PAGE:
Best for: anyone wanting fast results in building lean muscle and fat. Their before and after shots are impressive.
Sarah Lindsay, former Olympic speed-skater founded Embody with the idea of, ‘if Apple did gyms.’ ‘When I was an athlete, I had a team of physios, nutritionists, trainers and massage therapists all working together to get me to my goal so I decided to apply the same integrated approach to working with everyday people. People want to feel taken care of when they come to a gym, they don’t want to be left on a machine to fend for themselves.
Before they hit the gym floor, members receive a total nutrition consultation from powerlifter turned nutritionist David Lewis, comprising hormonal breakdown, fat caliper test and full blood profile. Before they start, each client can work with a physiotherapist on a ‘prehabiliation’ programme – as would an athlete – to identify niggling injuries that might cause problems once their training kicks in. Then that information is relayed to trainers to prevent those injuries from happening.
Expect: hard training and heavy lifting that’s standard fare for athletes.
Visit the Embody website, where prices start from £65 a session.
The no-slackers circuits
Best for: number-crunchers who like to measure their progess in figures and who like to be pushed hard. Great for high calorie burn and building tone without bulk.
Before each workout, a body composition machine measures your water and fat content and that data is fed into a machine that calculates your calorie burn. Everyone wears a heart rate monitor and a screen in the middle of the room – for all to see – lists class participants by name and monitors which training zone they’re working at. Everyone works in turn on different Speedflex machines, weights machines that are isokinetic ie providing resistance both on the way up and on the way down for a smoother lifting experience that is easier on joints. Between each machine you do high cardio moves such as burpees and step ups.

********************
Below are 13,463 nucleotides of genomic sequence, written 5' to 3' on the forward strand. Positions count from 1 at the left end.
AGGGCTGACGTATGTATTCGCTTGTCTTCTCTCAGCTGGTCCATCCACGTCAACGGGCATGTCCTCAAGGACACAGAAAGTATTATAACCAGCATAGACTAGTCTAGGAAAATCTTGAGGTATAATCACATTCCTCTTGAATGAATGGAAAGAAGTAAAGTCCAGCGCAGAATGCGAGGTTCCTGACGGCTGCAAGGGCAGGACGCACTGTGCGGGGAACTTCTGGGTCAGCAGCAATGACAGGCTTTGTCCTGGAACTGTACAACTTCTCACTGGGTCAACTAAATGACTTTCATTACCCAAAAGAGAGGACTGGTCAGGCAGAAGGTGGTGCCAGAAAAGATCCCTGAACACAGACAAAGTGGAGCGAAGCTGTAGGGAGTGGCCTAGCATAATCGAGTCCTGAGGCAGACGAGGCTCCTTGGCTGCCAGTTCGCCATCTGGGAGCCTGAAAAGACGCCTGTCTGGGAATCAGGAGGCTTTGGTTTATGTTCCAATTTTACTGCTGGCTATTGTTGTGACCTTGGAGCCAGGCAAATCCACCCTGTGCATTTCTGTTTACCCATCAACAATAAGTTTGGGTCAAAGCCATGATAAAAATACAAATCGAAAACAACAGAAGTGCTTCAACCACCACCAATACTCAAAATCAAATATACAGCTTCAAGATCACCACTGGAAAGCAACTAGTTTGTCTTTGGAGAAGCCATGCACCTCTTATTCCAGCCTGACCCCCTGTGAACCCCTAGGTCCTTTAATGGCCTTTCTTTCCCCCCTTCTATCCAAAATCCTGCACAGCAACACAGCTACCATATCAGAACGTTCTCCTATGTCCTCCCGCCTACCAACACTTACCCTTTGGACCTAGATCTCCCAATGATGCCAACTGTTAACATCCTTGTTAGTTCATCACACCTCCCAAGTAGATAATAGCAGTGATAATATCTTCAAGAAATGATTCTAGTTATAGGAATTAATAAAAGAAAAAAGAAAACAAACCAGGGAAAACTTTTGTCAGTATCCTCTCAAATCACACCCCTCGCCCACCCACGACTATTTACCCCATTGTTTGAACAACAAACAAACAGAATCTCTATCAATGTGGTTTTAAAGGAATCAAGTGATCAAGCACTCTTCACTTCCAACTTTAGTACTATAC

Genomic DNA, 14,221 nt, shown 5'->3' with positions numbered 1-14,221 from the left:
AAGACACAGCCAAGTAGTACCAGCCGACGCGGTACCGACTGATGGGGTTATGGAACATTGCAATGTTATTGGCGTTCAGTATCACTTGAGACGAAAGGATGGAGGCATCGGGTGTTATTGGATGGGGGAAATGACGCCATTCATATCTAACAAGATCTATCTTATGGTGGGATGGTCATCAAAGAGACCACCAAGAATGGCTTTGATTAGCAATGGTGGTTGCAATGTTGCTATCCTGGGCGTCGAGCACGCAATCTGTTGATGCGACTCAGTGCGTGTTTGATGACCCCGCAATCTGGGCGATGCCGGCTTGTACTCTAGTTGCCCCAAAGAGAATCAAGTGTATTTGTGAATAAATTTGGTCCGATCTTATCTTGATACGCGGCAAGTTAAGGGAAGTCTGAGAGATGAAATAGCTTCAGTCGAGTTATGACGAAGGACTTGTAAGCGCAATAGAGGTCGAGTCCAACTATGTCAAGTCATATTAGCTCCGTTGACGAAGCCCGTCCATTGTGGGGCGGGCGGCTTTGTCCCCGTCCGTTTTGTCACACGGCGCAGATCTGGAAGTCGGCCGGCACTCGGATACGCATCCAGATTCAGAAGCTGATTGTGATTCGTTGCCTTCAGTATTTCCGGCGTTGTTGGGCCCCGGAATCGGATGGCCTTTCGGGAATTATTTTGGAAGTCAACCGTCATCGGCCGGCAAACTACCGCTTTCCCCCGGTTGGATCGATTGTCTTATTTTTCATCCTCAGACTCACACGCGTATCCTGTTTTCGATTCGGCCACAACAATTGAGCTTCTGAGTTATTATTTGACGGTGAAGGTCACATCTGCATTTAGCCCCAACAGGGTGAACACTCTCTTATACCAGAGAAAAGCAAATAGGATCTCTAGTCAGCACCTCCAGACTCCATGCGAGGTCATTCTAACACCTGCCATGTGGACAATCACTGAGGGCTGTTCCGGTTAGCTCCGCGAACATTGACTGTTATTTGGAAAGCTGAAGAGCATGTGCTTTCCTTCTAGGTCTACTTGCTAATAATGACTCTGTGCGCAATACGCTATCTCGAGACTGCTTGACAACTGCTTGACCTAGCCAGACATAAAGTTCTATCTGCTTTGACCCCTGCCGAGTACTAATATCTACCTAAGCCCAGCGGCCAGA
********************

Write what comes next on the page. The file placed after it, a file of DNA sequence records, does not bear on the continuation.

Expect: constant surveillance, which many find a great motivator. The instructor regularly looks to see whether you’re moving safely as well as trying hard enough. The communal screen names and shames any lazies and at the end everyone gathers round and their calorie and fat burn is read out. In our ten-minute trial period we burned between 208 (me) and 427 (the person working the hardest) calories. In 45 minutes you can burn between 700 and 1200 calories.
Speedflex centres can be found in London, Durham and Newcastle, or you can visit the Speedflex website. Sessions cost £30 a time or you can buy a monthly membership for £195. They have just launched Speedflex30, the same gruelling class but harder and over in half an hour.
Read our review of Speedflex
Early adopters of the boutique ethos, TenPilates (ten being the maximum number per class) offer dynamic hour long classes on the Reformer (machines which use a series of pulley levers to tone deeply). Physio and massage are part of the offering.
Best for: those with injuries, or who want to tone, or cardiophobes.
The entrance to TenPilates looks more like a law firm than a gym and everyone who walks in says hello and tells the receptionist their name – no cards, no numbers. Many have had their bodies assessed by a physiotherapist as part of the Ten Pilates ‘Circle of Care’ in which physiotherapists, massage therapists and trainers have access to your body’s data (weaknesses, injuries and goals) in order to tailor workouts and treatments, especially where injuries are concerned.
Expect: constant checks and adjustments from an instructor to ensure you are working the right muscles. Reformer Pilates targets smaller, deeper muscles while regular workouts tend to target the larger ones. Afterwards muscles feel lengthened and deeply worked.